This is so great on so many levels. The acting was perfect. The plot
was so unbelievably awesome. The direction was great (im surprised
Andrew Niccol hasn't done more films) The film on the whole was
excellent. It is definitely up there with my favourites. All i can say
is that you must watch this film. My friend told me to watch it, i
wasn't really bothered but when i did i was pleasantly surprised.
I am honestly shocked that i had never heard of this film before my friend told me about it, i thought it would of had as much publicity as one of the same genre, as minority report, but unfortunately it didn't.
A outstanding film, which is hard to believe its not in the top 250.
In the not too distant future, genetic engineering is the most common form
of childbirth. Those born naturally in an uncontrolled fashion form a social
underclass. One of the underclass Vincent, dreams of working within Gattaca
and making it into space. He combines with Jerome who was disabled in an
accident to take his identity and live his live. Vincent takes his idenity
and daily eradicates all proof of his own genetic makeup. However a murder
within Gattaca reveals the presence of an invalid and the police begin their
search for Vincent.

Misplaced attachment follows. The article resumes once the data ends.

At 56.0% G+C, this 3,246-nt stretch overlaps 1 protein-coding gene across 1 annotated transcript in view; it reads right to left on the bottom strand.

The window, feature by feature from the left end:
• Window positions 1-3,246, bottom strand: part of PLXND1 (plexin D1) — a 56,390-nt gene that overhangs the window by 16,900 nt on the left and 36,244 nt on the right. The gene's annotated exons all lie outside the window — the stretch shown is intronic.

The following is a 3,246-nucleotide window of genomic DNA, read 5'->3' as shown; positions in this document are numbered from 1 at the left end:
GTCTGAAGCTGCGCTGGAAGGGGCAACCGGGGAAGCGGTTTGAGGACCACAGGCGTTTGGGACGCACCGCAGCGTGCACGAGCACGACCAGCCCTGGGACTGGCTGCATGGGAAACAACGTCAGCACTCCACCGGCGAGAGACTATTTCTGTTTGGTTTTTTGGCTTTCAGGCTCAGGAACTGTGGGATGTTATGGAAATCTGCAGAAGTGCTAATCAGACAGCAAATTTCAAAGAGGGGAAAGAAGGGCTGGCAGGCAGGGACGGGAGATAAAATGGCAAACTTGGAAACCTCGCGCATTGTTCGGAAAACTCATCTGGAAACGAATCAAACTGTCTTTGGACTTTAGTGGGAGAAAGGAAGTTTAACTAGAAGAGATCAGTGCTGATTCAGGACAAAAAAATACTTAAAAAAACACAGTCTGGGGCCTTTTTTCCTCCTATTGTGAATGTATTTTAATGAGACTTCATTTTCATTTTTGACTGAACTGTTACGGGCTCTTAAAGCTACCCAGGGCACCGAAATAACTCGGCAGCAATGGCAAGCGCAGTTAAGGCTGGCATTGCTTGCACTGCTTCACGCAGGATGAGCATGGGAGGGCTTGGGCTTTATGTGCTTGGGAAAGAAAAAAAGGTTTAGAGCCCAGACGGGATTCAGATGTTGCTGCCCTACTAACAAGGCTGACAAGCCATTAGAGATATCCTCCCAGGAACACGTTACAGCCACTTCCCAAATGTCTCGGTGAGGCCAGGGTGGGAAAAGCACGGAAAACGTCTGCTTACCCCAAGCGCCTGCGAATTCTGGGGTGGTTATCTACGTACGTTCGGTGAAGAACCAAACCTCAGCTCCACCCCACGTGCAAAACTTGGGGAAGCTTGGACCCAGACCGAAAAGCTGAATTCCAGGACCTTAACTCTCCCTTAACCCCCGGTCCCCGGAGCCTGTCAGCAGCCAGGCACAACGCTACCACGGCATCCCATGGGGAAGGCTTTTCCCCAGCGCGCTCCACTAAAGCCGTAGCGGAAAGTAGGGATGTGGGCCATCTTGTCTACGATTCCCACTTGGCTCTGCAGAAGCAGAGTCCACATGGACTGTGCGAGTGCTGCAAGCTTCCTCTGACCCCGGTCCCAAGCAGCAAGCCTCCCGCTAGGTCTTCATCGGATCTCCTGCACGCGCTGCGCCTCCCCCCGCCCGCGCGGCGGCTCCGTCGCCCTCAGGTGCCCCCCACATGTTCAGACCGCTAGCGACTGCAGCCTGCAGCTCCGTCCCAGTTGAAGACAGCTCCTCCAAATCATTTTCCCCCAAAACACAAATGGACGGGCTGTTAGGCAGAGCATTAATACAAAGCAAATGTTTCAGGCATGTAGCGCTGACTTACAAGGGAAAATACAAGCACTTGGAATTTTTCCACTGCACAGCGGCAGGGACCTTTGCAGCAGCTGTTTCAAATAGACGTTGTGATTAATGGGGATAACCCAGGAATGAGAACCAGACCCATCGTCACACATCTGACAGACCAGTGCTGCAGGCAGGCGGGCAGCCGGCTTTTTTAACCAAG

This is a very intelligent look into the future where racism etc has been replaced by a bias formed around one's genetic makeup. This builds a two-tier story around Vincent trying to pass off as a valid and around the murder investigation of the space programme's director. However to say that this story is just that is to ignore the layers of humanity that are looked at in the film. The real Jerome shows how elitist the valids are and how they look down on those below, but he also shows how they are only human and have the same feelings, fears etc. Vincent is the character we associate with - being excluded from society because of his genes, he is the vision of persistence that we all want to be. We see his father design a second son with his own name and the background he experiences. We also signs of humanity all round and it is as much a look at present day racism etc as it is a futuristic sci-fi. The story around the murder investigation concludes with several twists that tie the two strands together - this takes the story of Vincent to another level and it is quite moving to watch.